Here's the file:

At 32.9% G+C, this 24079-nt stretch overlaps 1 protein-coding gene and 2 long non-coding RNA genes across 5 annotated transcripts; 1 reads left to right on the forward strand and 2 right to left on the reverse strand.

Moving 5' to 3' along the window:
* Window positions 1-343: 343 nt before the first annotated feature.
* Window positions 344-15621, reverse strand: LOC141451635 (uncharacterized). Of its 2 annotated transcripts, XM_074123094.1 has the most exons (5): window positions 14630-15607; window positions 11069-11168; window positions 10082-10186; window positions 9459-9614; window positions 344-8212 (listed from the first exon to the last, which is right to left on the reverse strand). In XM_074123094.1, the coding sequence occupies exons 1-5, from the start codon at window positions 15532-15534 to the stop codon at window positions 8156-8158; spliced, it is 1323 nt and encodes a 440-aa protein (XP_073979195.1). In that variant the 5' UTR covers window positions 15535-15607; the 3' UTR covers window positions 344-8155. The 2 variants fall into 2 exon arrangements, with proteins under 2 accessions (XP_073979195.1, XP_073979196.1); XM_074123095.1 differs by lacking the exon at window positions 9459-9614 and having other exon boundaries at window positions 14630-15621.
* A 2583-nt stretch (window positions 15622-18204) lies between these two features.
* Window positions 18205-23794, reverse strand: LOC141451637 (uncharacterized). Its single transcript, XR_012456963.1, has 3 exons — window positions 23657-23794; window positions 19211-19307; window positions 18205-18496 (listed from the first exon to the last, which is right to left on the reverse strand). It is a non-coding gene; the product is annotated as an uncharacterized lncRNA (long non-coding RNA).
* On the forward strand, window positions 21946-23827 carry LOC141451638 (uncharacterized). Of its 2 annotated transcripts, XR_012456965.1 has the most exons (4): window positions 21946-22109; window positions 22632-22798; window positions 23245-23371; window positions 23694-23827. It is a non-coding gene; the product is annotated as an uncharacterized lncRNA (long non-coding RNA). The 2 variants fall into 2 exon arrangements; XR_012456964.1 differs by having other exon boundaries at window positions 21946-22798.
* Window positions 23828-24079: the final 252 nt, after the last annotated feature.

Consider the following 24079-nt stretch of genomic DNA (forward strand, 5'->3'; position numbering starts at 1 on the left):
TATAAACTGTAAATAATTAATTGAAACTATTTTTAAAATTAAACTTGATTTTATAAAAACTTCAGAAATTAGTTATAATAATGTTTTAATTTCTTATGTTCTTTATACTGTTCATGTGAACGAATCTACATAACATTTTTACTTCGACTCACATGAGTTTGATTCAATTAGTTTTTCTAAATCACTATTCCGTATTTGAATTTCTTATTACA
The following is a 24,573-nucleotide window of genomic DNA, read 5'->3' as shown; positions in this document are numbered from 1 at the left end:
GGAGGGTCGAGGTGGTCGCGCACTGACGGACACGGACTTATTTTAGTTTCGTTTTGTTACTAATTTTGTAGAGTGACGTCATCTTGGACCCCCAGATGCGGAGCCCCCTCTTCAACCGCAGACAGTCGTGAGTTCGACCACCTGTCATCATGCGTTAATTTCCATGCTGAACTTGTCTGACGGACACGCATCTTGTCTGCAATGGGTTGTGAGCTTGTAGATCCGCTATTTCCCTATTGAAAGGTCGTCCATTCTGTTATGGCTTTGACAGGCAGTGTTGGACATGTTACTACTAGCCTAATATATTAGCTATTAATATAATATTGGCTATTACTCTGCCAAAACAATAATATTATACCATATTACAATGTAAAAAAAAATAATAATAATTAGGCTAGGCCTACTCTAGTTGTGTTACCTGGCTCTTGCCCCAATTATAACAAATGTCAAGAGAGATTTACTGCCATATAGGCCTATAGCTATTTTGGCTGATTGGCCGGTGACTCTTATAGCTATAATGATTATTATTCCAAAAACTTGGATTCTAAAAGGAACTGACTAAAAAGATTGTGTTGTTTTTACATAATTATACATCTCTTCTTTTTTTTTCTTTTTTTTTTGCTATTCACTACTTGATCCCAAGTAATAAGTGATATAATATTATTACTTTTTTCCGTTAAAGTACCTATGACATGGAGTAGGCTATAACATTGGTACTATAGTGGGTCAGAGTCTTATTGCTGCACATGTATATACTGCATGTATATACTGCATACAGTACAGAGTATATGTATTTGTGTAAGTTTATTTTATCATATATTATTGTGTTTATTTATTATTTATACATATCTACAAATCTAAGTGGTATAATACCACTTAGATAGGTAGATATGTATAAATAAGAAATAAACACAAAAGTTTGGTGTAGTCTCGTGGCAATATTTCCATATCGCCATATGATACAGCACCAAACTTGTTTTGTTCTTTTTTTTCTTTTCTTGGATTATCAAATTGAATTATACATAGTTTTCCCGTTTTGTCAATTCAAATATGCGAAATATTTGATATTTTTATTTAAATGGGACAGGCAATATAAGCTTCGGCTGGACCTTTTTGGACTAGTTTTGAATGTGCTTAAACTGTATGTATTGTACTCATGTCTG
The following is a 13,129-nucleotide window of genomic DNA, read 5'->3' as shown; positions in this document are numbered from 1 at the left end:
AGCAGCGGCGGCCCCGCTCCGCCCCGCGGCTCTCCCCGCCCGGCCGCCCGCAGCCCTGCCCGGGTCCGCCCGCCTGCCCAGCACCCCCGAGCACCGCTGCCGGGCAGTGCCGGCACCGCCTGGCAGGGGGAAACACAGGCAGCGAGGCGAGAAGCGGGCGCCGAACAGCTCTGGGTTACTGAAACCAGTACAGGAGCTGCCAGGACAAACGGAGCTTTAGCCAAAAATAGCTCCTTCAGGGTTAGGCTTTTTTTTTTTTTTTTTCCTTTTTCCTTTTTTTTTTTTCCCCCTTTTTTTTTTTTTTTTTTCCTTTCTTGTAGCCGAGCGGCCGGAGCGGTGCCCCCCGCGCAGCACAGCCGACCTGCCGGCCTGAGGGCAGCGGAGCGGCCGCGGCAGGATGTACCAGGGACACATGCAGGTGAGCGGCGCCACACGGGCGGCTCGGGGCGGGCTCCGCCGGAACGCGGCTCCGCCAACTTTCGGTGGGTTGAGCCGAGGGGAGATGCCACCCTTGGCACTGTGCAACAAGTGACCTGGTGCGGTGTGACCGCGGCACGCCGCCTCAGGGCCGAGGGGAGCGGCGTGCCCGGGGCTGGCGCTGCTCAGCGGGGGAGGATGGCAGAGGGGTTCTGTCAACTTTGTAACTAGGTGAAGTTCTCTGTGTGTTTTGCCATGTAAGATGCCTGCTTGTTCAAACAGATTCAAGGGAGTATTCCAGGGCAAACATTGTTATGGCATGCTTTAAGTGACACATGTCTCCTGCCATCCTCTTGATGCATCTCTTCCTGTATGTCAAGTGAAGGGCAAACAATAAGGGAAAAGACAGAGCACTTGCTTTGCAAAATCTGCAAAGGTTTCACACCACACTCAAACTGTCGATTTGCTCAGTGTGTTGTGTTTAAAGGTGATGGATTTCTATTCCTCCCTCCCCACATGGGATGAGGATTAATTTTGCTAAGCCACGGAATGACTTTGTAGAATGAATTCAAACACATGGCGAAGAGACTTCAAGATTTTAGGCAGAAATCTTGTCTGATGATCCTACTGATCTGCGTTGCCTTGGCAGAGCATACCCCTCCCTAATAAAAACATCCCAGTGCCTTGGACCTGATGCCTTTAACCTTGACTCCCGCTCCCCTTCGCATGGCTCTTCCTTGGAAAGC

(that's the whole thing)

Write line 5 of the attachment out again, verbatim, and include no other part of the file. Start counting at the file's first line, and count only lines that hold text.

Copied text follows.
* A 2583-nt stretch (window positions 15622-18204) lies between these two features.